Ethiopia’s Government Raises Price Of Houses After They’ve Been Paid For


A standard point economists like to make is that economic development depends upon “institutions”. Things like the rule of law, certainty of contract, the privacy of property and so on. If you can’t be sure of what has been agreed to, who owns what, how it can be transferred, what the price of something is in a contract, then people just aren’t going to put in the hard work to develop an economy. Why do all that labour if you can’t be certain of whether you’ll get what was promised at the end? Even, whether you’ll get anything?

This being one of the basic rules that the Ethiopian government has just violated. There was a housing scheme whereby if you made the deposit now then you’d get one of the new houses the government was building in the satellite towns and suburbs around Addis Ababa. In essence the same thing as the pre-build agreements common in the private sector right around the world.

Sure, sometimes private developers go bust, it has been known to happen. But you should be able to trust the government, right?

Removes lottery privilege for 100 percent depositors The Ministry of Urban Development and Construction (MoUDC) revealed a twofold price increment for condominium housing schemes and reversed the earlier promise to award first, those house seekers who have deposited 100 percent payment for 40/60 housing schemes be scraped, and made eligible those who have managed to save 40 percent and above to be added to the lottery draw.

There’re two different things here. One, that making the deposit doesn’t mean you get the house. It means that you enter the lottery to get one. Presumably the lottery only changes how long you’ll have to wait but still. Government has now changed the terms of that lottery. They’ve reneged on their contract that is. But then it gets worse:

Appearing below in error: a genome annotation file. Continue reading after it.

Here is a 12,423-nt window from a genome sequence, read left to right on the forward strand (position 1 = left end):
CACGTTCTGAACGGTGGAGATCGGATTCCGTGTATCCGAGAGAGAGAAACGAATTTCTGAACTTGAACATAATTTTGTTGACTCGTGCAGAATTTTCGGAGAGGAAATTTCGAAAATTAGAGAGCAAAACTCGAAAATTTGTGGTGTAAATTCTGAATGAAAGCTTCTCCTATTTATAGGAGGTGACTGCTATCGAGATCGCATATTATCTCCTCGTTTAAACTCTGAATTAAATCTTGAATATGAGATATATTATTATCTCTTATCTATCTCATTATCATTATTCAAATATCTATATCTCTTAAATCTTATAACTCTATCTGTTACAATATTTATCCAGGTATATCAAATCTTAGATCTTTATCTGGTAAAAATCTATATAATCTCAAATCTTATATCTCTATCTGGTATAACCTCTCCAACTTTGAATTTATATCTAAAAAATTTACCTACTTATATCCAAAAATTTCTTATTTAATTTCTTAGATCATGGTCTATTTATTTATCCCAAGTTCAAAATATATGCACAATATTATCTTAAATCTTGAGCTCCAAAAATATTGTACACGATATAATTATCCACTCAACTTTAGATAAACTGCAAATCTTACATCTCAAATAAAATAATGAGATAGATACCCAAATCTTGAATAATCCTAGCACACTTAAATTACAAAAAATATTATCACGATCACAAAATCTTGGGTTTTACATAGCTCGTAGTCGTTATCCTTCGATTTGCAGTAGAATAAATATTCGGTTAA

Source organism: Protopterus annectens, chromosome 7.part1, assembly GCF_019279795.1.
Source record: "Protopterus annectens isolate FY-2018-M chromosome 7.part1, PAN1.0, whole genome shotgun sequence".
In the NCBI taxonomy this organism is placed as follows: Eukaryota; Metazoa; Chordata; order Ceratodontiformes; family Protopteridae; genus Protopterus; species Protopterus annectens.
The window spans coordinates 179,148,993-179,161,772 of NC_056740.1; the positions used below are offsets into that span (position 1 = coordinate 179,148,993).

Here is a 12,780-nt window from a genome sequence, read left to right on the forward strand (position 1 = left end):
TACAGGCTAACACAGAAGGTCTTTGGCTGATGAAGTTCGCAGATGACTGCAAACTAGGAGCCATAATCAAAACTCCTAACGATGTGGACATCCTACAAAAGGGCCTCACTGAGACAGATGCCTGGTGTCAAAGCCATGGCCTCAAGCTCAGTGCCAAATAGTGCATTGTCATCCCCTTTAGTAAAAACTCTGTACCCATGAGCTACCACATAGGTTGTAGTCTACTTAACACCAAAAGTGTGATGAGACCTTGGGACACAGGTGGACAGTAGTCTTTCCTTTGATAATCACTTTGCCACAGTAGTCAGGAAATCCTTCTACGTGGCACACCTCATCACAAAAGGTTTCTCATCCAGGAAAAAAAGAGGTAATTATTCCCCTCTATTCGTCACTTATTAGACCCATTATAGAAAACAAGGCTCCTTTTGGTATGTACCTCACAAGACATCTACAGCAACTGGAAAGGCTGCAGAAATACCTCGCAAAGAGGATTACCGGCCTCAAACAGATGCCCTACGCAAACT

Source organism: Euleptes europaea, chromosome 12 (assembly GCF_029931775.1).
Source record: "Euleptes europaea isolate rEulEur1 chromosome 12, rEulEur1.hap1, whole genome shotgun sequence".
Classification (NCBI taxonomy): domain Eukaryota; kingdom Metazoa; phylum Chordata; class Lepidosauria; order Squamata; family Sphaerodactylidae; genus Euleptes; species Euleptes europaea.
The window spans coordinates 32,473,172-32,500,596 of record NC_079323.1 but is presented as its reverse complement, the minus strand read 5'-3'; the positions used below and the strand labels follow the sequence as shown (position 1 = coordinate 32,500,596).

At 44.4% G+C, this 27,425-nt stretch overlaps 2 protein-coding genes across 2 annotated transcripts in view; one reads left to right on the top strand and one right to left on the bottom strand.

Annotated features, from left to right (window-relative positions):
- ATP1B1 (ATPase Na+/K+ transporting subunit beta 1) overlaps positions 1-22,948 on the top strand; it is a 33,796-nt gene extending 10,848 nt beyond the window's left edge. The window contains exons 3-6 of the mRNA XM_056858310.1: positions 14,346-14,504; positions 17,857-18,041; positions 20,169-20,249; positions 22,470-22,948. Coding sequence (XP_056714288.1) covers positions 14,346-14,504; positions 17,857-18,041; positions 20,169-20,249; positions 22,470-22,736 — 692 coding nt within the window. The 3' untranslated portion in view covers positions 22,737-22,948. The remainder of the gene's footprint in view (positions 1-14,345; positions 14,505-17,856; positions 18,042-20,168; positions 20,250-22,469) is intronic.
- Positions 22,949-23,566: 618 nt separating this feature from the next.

Citing the existing regulation that stipulates those who have deposited 100 percent for the 40/60 scheme shall have priority privilege for housings, he said that “They now could not enjoy that privilege since it will no longer be considered as a 100 percent deposit, as the cost of construction has surged by two folds.”

Now it’s true that the original contract stated that the sale price would be the construction cost at completion time, not deposit time. But still, to say that the 100% depositors lose their lottery privileges because government has decided to change the costs charged? No, that’s the sort of thing which breaks that trust in government. The sort of thing that ruins one of those necessary institutions for economic growth.

If government starts weaseling about over contracts then it’s really no surprise that people start to lose trust in contracts and the whole idea of the official economy.

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Jonathan Harston
Jonathan Harston

They do this all the time. When I was 18 I contracted with the UK state to get a pension that I could live on when I’m 65. They’ve changed the rules in their favour at least four times since then.